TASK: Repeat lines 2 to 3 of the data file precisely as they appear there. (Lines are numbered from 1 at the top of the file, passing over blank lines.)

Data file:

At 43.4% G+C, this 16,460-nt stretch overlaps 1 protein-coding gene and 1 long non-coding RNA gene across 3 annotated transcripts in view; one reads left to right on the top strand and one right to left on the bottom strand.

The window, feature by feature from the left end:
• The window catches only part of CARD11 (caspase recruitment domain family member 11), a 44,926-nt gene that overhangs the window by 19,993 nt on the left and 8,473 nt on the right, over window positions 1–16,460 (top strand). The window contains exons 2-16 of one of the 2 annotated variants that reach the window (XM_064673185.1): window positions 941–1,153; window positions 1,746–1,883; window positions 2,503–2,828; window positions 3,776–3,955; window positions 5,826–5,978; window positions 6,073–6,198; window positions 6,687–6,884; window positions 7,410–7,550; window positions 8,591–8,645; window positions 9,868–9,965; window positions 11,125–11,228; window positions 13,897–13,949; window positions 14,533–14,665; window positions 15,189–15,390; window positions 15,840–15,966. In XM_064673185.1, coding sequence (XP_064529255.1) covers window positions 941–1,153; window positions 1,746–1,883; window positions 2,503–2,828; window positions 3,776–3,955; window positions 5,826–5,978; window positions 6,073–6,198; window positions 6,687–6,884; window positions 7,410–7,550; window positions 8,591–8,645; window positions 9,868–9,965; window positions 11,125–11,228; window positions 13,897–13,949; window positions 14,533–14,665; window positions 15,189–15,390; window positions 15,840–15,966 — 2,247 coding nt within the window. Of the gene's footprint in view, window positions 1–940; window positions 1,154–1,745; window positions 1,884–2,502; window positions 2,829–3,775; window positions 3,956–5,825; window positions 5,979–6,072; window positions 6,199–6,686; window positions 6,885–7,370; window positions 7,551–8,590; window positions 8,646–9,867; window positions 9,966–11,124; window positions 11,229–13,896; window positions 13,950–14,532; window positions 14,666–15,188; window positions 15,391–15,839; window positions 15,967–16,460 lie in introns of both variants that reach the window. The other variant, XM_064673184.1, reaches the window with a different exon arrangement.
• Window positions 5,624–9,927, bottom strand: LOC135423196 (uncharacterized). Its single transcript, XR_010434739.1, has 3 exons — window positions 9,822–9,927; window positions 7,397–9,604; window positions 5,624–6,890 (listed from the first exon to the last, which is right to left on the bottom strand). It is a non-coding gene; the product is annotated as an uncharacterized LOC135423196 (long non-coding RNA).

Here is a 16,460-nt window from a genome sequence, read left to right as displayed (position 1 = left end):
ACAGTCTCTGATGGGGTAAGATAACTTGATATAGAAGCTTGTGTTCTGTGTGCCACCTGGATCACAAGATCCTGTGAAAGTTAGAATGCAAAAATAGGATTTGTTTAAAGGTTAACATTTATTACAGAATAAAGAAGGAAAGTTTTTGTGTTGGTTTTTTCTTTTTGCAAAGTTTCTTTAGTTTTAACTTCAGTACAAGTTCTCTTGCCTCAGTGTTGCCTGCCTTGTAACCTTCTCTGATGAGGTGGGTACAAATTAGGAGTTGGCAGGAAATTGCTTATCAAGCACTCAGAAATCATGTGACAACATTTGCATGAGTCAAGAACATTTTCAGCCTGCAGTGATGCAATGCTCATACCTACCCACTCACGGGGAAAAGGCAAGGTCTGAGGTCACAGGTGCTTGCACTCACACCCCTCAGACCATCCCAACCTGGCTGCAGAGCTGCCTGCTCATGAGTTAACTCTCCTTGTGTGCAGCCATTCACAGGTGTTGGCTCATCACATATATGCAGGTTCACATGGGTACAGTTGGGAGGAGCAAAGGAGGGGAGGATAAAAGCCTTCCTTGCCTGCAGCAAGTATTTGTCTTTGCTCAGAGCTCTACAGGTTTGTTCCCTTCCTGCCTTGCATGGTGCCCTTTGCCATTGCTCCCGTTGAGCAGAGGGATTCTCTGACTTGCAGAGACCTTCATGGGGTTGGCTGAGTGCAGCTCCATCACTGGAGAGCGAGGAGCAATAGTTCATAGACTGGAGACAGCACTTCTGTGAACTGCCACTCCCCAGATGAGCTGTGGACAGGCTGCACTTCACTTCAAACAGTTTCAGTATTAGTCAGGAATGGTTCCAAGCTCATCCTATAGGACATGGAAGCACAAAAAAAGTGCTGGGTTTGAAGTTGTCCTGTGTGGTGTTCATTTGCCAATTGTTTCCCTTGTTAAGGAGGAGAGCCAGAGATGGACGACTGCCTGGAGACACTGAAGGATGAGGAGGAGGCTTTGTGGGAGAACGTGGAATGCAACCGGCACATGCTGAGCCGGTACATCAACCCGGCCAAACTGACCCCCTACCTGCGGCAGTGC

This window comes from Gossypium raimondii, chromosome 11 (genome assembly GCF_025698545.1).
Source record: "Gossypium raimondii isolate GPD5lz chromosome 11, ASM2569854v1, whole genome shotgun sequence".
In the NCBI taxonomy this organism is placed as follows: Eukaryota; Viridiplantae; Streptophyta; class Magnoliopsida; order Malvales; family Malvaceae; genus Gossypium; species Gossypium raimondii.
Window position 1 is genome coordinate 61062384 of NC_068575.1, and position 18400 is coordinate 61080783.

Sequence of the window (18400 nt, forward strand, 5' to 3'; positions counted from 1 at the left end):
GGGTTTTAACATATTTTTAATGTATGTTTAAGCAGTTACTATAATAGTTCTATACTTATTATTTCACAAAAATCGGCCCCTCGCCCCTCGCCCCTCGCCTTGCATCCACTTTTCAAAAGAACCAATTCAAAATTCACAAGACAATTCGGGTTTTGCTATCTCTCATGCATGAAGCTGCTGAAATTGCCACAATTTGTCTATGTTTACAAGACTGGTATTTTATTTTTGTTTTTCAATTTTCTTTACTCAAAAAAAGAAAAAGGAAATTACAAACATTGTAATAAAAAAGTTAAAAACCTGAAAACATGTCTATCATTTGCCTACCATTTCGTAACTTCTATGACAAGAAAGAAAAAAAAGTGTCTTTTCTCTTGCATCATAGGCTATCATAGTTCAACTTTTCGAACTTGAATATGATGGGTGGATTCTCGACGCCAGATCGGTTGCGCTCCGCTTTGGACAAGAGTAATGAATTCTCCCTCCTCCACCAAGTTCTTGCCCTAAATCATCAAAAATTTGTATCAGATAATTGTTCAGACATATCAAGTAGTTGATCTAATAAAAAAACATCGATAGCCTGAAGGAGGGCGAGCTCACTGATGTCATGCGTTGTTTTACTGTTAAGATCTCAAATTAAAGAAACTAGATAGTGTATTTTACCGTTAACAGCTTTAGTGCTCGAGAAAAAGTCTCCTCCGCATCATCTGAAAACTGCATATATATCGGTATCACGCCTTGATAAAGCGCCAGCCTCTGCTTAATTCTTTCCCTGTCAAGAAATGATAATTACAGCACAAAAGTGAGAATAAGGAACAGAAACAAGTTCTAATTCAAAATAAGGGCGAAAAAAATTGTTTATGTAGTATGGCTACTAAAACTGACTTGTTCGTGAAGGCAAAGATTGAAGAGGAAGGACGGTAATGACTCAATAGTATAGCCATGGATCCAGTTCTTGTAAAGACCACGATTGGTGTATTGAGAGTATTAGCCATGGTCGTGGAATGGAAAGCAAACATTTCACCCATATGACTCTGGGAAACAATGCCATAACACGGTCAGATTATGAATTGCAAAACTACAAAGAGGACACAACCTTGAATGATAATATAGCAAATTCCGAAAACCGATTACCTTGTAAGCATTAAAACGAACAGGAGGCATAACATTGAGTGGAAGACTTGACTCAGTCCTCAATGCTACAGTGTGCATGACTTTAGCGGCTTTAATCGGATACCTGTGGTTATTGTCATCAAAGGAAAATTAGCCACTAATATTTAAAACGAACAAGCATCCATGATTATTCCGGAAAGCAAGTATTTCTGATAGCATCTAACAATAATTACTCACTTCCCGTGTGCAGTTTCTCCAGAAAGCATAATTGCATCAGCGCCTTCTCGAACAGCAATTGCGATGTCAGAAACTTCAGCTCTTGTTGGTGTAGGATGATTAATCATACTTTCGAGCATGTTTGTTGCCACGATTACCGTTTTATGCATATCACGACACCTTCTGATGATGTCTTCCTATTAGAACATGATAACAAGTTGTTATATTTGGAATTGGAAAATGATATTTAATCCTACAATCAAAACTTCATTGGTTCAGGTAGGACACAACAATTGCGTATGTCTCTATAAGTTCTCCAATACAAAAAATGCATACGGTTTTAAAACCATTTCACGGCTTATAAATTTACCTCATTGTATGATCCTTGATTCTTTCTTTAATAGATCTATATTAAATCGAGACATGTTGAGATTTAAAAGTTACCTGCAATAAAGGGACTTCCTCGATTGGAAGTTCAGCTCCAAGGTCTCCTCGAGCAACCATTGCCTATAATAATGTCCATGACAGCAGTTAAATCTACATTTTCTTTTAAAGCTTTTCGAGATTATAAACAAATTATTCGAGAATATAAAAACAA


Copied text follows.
The window, feature by feature from the left end:
• The window catches only part of CARD11 (caspase recruitment domain family member 11), a 44,926-nt gene that overhangs the window by 19,993 nt on the left and 8,473 nt on the right, over window positions 1–16,460 (top strand). The window contains exons 2-16 of one of the 2 annotated variants that reach the window (XM_064673185.1): window positions 941–1,153; window positions 1,746–1,883; window positions 2,503–2,828; window positions 3,776–3,955; window positions 5,826–5,978; window positions 6,073–6,198; window positions 6,687–6,884; window positions 7,410–7,550; window positions 8,591–8,645; window positions 9,868–9,965; window positions 11,125–11,228; window positions 13,897–13,949; window positions 14,533–14,665; window positions 15,189–15,390; window positions 15,840–15,966. In XM_064673185.1, coding sequence (XP_064529255.1) covers window positions 941–1,153; window positions 1,746–1,883; window positions 2,503–2,828; window positions 3,776–3,955; window positions 5,826–5,978; window positions 6,073–6,198; window positions 6,687–6,884; window positions 7,410–7,550; window positions 8,591–8,645; window positions 9,868–9,965; window positions 11,125–11,228; window positions 13,897–13,949; window positions 14,533–14,665; window positions 15,189–15,390; window positions 15,840–15,966 — 2,247 coding nt within the window. Of the gene's footprint in view, window positions 1–940; window positions 1,154–1,745; window positions 1,884–2,502; window positions 2,829–3,775; window positions 3,956–5,825; window positions 5,979–6,072; window positions 6,199–6,686; window positions 6,885–7,370; window positions 7,551–8,590; window positions 8,646–9,867; window positions 9,966–11,124; window positions 11,229–13,896; window positions 13,950–14,532; window positions 14,666–15,188; window positions 15,391–15,839; window positions 15,967–16,460 lie in introns of both variants that reach the window. The other variant, XM_064673184.1, reaches the window with a different exon arrangement.